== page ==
Which brand is the most likely to cause cancer?
A new study suggests that some tobacco brands, such as the highly addictive cigarettes that have become the latest big hit of anti-smoking campaigns, are a lot safer than others.
Researchers at the University of Adelaide and Imperial College London found that the most common type of cigarettes they tested, the disposable pack, was also among the safest.
However, they did find some brands were more dangerous than others, and it is likely that there are some brands that have a much higher chance of causing cancer.
Dr Peter G. Hensley, from the University’s Department of Tobacco Control, and Dr Robert L. Henson, from Imperial College’s Department, conducted a review of more than 6,000 cigarette packaging tests in Australia between 2005 and 2017.
The results showed that there were three different categories of cigarettes, the three most common types, and that the three types of cigarettes were more likely to contain carcinogens than the three other types of products they tested.
Cancer-causing chemicals found in cigarettes: 1.
Dr Hensleys team analysed the results of tests that were conducted between January 2005 and December 2017.
They found that cigarettes with the most nicotine were also the most commonly detected and most likely for cancer to develop.
They found similar levels of carcinogens in cigarettes containing butyric acids, polycyclic aromatic hydrocarbons, and nitrosamines.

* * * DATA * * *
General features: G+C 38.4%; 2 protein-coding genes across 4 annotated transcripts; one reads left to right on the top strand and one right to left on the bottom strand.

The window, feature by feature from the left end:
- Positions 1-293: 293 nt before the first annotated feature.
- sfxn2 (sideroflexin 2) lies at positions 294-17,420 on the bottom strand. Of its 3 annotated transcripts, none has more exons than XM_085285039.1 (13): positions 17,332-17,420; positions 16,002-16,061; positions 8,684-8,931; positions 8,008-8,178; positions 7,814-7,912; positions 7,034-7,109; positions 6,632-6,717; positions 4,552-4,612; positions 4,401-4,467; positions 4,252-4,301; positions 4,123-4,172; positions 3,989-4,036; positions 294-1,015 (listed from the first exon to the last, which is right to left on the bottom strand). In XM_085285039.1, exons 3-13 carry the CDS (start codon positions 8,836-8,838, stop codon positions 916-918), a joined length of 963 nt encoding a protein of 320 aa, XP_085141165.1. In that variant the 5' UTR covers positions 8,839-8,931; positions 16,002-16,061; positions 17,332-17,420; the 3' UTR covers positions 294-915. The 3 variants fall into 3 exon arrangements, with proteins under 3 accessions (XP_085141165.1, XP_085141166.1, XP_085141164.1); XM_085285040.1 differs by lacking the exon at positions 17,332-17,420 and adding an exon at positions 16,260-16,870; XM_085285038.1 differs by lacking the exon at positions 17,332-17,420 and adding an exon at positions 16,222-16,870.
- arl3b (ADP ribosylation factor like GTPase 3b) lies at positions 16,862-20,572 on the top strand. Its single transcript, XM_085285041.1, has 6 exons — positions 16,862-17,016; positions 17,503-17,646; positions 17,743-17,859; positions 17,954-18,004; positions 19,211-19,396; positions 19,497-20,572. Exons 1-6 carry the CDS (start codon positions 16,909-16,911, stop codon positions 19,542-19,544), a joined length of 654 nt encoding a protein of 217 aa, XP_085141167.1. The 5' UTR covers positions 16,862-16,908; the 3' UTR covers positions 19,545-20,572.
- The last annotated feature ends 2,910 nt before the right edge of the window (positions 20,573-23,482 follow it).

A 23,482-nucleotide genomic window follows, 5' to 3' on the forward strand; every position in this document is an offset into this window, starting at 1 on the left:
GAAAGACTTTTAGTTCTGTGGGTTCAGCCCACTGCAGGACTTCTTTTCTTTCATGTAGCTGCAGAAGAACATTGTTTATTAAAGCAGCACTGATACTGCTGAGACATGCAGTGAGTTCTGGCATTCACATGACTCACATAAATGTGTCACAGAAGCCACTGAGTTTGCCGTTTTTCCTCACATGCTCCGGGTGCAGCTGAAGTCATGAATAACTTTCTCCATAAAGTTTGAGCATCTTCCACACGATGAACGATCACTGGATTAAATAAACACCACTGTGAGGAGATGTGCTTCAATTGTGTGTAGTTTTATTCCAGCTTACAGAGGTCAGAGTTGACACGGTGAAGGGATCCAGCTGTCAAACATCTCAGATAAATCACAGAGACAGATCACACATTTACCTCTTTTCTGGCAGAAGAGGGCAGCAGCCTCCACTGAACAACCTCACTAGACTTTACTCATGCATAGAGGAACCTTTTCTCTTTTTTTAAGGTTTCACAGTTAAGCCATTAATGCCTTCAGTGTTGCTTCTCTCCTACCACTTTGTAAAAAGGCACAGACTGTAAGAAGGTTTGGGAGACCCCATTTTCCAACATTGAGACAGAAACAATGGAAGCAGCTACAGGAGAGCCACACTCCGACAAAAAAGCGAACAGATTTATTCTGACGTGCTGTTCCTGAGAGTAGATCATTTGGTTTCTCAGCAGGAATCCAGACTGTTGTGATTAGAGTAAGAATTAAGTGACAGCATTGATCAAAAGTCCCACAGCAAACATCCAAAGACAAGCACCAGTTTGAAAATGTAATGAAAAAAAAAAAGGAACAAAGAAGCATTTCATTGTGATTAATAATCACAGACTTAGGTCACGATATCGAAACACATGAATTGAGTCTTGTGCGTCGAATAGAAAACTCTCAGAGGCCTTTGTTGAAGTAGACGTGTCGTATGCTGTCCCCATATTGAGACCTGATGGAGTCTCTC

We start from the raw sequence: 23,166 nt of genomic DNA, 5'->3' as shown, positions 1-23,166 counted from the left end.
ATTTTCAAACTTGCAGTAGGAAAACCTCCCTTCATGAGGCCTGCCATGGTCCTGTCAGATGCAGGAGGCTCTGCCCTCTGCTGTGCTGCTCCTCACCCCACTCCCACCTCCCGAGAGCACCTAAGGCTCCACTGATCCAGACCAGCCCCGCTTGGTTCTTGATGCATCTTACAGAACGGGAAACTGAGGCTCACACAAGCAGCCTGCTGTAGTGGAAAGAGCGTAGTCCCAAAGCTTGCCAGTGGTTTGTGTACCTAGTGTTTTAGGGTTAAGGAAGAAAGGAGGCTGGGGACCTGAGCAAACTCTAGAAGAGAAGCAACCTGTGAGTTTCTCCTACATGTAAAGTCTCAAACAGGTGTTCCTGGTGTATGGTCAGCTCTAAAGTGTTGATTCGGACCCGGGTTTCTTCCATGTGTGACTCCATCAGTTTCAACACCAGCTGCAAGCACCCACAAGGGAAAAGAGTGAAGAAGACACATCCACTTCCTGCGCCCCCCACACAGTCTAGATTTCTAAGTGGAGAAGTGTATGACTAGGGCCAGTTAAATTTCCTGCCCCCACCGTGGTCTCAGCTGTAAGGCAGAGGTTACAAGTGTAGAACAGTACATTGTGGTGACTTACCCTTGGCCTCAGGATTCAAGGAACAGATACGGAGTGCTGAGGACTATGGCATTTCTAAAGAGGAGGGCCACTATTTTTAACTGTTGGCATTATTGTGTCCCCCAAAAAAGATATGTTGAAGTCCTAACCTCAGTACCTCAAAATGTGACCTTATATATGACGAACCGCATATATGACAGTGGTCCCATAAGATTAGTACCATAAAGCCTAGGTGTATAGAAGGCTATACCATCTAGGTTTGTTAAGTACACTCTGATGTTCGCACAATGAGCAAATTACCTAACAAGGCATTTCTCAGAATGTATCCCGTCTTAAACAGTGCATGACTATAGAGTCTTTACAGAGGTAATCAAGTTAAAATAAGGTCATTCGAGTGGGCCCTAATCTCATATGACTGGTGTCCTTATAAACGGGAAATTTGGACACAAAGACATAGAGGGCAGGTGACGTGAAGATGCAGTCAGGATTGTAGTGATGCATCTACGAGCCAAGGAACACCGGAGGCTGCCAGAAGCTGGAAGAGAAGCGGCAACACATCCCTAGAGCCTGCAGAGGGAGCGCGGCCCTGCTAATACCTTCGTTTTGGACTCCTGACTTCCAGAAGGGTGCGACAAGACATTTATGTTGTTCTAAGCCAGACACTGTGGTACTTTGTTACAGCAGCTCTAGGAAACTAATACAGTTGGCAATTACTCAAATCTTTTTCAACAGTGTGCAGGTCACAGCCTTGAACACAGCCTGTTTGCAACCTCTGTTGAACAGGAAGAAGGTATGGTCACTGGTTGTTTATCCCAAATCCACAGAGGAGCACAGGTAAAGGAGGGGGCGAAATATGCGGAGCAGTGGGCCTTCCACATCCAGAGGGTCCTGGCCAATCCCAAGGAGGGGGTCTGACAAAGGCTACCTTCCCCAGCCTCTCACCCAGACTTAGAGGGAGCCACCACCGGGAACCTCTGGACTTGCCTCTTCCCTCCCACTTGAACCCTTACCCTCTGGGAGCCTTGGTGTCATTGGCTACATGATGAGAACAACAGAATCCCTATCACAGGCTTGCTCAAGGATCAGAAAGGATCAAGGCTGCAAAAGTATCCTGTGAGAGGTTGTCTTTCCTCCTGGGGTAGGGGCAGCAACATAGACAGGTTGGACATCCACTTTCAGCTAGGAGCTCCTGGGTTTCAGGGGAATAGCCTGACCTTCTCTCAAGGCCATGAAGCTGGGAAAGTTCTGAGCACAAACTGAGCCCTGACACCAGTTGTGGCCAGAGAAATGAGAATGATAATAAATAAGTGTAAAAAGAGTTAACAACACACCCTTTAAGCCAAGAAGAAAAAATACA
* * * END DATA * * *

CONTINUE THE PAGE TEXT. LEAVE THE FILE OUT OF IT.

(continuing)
“We found a significant association between the presence of butyriac acids and the risk of cancer,” Dr Henson told AAP.
Nicotine was found to be the most carcinogenic ingredient in cigarette packets and cigarette paper.
But the team found that nicotine-containing cigarettes were found to contain a number of other carcinogens.
“The findings also show that although the presence and concentration of butyl acetate, butyl carbamate, propylene glycol, and glycerin were higher in cigarettes with higher nicotine levels, they were also found to have less carcinogenic properties,” DrHenson said.
While cigarettes containing carcinogenic substances are commonly found in tobacco packaging, many of these are produced in small quantities, and not widely available.
In the latest analysis, researchers found that only 2 per cent of cigarette packets contained carcinogenic materials.
There are also a number different types of tobacco products, but Dr Hentsley and his colleagues said that some were more safe than others because they were produced in different quantities.
It is not known whether the presence or concentration of these carcinogenic compounds in cigarettes could have an impact on the health of people who smoke them.
People with diabetes, for example, may be at higher risk of developing lung cancer, but there are no specific tests for people with heart disease.
Although some researchers have suggested that the consumption of certain tobacco products might be linked to cancer, Dr Hentley said the findings suggested that people should be cautious.
“[There is] no scientific evidence to suggest that people who consume certain brands of cigarettes are more likely than others to develop cancer,” he said.